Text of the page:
At its most basic, a bibliography is simply a list of citations – a tally sheet used to describe a set of resources so they might be used and accessed by (other) researchers. Styles vary, but the vast majority of bibliographies list sources alphabetically by author. Sometimes larger bibliographies might be subdivided in some way – according to subject area, for instance – but most are organized in a straight forward, utilitarian manner. This simplicity of design, however, belies the richness of information they often contain, and, for this reason, bibliographies are critical tools for researchers at all levels.
Bibliographies, we discover, are reservoirs of knowledgeable, informative sources, pooled together around a defined subject or set of issues. If those issues, or some portion of them, correspond to the issues we want to investigate, then that bibliography can, at the very least, lead us to related materials, and, perhaps, lead us to critical resources that we’ll want to utilize in our own research. By comparing a few well-formed and well-researched bibliographies and noting their points of correspondence, we can often identify many of the key texts relevant to our area of investigation.
Common parlance sometimes confounds the terms Bibliography, Works Cited, and Works Consulted. While they are similar, there is some technical difference. A Works Cited page (or, sometimes, Reference List) systematically lists the works directly referenced in the text and only those works, while a Works Consulted page might also include influential works reviewed by the author but not specifically cited in the text.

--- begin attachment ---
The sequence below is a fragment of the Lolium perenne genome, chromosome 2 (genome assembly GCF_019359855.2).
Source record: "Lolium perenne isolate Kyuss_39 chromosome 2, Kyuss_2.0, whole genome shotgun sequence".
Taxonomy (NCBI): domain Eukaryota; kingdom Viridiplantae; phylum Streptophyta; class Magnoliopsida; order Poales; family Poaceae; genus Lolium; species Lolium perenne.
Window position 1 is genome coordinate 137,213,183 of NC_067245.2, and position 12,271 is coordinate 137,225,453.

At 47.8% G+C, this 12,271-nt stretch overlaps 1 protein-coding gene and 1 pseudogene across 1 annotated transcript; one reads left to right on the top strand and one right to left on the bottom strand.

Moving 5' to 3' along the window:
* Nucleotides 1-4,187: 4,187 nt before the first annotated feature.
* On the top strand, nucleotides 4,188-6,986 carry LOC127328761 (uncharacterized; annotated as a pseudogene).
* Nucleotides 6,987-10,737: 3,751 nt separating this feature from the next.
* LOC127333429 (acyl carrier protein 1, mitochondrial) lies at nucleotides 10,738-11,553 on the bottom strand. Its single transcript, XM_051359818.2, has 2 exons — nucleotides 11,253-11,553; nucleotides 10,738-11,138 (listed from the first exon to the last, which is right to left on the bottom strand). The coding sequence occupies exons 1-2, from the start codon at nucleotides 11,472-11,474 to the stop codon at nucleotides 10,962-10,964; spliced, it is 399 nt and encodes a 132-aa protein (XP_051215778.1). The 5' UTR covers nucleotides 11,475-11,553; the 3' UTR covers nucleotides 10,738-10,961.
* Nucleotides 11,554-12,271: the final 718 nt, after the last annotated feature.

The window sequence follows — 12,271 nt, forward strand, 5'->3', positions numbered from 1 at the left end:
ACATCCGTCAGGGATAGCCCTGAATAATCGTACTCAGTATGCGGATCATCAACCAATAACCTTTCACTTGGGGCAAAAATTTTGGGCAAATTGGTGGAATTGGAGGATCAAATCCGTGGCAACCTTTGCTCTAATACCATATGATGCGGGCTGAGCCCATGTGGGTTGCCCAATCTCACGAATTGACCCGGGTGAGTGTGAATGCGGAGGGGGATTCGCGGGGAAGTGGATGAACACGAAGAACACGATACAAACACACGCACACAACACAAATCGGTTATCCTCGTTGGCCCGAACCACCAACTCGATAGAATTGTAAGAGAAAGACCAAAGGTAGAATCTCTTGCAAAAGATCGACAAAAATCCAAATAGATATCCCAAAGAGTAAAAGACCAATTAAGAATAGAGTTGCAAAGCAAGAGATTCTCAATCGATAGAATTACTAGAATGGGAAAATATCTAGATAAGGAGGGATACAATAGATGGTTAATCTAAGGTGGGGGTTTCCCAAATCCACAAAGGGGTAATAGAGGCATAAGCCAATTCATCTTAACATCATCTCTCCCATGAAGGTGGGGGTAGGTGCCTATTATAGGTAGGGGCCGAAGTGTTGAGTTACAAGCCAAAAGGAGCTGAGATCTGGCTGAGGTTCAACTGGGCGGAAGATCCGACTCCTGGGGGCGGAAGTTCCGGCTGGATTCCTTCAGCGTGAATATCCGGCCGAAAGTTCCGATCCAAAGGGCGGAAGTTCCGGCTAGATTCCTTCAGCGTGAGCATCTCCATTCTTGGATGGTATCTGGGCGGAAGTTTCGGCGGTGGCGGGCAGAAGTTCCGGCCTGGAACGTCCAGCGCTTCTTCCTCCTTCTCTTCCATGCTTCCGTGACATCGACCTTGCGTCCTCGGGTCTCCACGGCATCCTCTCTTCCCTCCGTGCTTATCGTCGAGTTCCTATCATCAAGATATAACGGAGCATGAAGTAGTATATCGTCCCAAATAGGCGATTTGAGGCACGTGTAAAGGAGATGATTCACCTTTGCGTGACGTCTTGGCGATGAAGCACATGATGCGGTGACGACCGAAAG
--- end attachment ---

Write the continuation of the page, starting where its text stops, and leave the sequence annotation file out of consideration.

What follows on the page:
Bibliography encompasses both terms and, thus, constitutes a broader category. An Annotated Bibliography adds descriptive notes to each entry and often comprises a discrete, book-length work on a defined subject – Rebecca Jackson’s The 1960s: An Annotated Bibliography of Social and Political Movements in the United States, for instance.
Footnotes, Endnotes, and In-Text Citations are all ways of bringing references to the attention of the reader as they occur in the text. Footnotes, as their name implies, display bibliographic information (and parenthetical asides) at the “foot” or bottom of the page. Endnotes place those same references (and asides) at the end of an article, chapter, or, sometimes, book. Footnotes and Endnotes often use a “note reference number,” a superior numeral – like this -- to mark each entry. In-Text Citations create a short-form, often parenthetical, reference in the body of the text which links or refers to a longer-form entry for that reference in the Bibliography. In-Text Citations usually include the last name of the author, the date, and, in the case of direct quotations, page numbers – (Blair, 2010), for instance.
"Historical footnotes...seek to show that the work they support claims authority and solidity from the historical conditions of its creation: that its author excavated its foundations and discovered its components in the right places, and used the right crafts to mortise them together. To do so they locate the production of the work in question in time and space..." (32).